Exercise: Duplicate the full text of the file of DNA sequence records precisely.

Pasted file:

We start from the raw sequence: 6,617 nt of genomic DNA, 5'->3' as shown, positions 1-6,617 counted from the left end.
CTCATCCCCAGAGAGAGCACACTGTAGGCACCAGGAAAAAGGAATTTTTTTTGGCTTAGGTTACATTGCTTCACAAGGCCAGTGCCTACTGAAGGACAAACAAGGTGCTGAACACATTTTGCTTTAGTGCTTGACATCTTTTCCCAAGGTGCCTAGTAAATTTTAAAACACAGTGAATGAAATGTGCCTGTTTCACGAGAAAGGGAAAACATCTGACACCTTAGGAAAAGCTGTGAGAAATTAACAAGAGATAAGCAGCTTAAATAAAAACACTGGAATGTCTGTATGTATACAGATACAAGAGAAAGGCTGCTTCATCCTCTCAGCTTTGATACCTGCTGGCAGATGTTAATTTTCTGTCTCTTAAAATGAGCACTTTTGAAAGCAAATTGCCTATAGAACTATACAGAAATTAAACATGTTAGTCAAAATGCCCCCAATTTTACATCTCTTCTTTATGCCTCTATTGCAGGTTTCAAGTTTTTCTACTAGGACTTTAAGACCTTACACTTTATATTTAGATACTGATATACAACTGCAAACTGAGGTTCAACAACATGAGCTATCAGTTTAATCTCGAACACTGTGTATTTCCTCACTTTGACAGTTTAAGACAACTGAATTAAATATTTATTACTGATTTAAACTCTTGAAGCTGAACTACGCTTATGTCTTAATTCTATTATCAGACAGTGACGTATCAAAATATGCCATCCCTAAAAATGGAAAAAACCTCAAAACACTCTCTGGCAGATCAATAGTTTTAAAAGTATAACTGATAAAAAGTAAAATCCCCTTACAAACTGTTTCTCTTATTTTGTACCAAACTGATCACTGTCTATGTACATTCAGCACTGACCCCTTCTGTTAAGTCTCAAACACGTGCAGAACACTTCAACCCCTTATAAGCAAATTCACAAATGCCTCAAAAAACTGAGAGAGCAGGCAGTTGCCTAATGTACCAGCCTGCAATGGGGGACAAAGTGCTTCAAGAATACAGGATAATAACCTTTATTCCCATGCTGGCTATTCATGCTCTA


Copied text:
We start from the raw sequence: 6,617 nt of genomic DNA, 5'->3' as shown, positions 1-6,617 counted from the left end.
CTCATCCCCAGAGAGAGCACACTGTAGGCACCAGGAAAAAGGAATTTTTTTTGGCTTAGGTTACATTGCTTCACAAGGCCAGTGCCTACTGAAGGACAAACAAGGTGCTGAACACATTTTGCTTTAGTGCTTGACATCTTTTCCCAAGGTGCCTAGTAAATTTTAAAACACAGTGAATGAAATGTGCCTGTTTCACGAGAAAGGGAAAACATCTGACACCTTAGGAAAAGCTGTGAGAAATTAACAAGAGATAAGCAGCTTAAATAAAAACACTGGAATGTCTGTATGTATACAGATACAAGAGAAAGGCTGCTTCATCCTCTCAGCTTTGATACCTGCTGGCAGATGTTAATTTTCTGTCTCTTAAAATGAGCACTTTTGAAAGCAAATTGCCTATAGAACTATACAGAAATTAAACATGTTAGTCAAAATGCCCCCAATTTTACATCTCTTCTTTATGCCTCTATTGCAGGTTTCAAGTTTTTCTACTAGGACTTTAAGACCTTACACTTTATATTTAGATACTGATATACAACTGCAAACTGAGGTTCAACAACATGAGCTATCAGTTTAATCTCGAACACTGTGTATTTCCTCACTTTGACAGTTTAAGACAACTGAATTAAATATTTATTACTGATTTAAACTCTTGAAGCTGAACTACGCTTATGTCTTAATTCTATTATCAGACAGTGACGTATCAAAATATGCCATCCCTAAAAATGGAAAAAACCTCAAAACACTCTCTGGCAGATCAATAGTTTTAAAAGTATAACTGATAAAAAGTAAAATCCCCTTACAAACTGTTTCTCTTATTTTGTACCAAACTGATCACTGTCTATGTACATTCAGCACTGACCCCTTCTGTTAAGTCTCAAACACGTGCAGAACACTTCAACCCCTTATAAGCAAATTCACAAATGCCTCAAAAAACTGAGAGAGCAGGCAGTTGCCTAATGTACCAGCCTGCAATGGGGGACAAAGTGCTTCAAGAATACAGGATAATAACCTTTATTCCCATGCTGGCTATTCATGCTCTA